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The Case Against Cheerleading

Some cheerleading support groups apparently presume that the squad should be classified as athletes. Now, every reasonable person has to agree that there is absolutely nothing sport-like about smiling, waving, batting eyelashes and flirting with the visiting team. I mean do we really have to resort to the simple power of logic and basic argumentation? I guess we do.

First of all, let’s have a look at the dictionary definition of an athlete. According to Merriam-Webster, an athlete is “a person who is trained or skilled in exercises, sports, or games requiring physical strength, agility, or stamina.” Let’s dissect this definition, aspect by aspect.

  1. Athlete must be trained, meaning partaking in formal practice.
  2. Athlete must possess a specific physical skill.
  3. Athlete must show physical strength.
  4. Athlete must show considerable agility.
  5. Athlete must show substantial stamina.

So how do cheerleaders stack up against Merriam-Webster’s official decree?

  1. Cheerleaders are meeting to review and practice their routines regularly. (Going on dates with the football team does not count).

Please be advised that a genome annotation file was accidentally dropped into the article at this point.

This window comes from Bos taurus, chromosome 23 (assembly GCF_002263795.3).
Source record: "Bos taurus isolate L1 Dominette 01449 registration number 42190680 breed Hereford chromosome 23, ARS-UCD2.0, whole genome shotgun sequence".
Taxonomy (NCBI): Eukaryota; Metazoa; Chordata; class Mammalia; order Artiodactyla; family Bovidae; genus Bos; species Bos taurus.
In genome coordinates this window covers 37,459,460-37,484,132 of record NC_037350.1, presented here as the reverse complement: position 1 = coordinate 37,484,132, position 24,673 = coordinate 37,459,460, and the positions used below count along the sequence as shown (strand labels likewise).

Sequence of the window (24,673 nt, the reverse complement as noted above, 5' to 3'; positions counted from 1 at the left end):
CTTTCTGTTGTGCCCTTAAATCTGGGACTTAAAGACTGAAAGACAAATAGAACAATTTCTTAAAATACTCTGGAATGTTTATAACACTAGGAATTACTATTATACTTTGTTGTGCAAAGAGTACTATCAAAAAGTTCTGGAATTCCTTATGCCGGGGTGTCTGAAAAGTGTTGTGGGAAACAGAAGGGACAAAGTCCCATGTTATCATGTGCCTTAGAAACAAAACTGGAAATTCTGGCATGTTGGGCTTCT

2. Cheerleaders possess some special athletic skill. (I mean who cannot do a cartwheel, right?)
  3. Cheerleaders are strong. (I have tossed another person around before, granted he was only five years old.)
  4. Cheerleaders are agile. (I remember whipping out summersaults and bridges in grade school.)
  5. Cheerleaders have stamina. (Hey, I spend every bit as much time rooting in the stands during the game as they do.)

The final judgment is obvious. There is no way that marching up and down a field for hours and shouting, smiling while in arm-stand, waving while climbing up and jumping off of other people, and singing while performing a synchronized dance provide proof of athleticism. Or, wait a minute. What did I just say?

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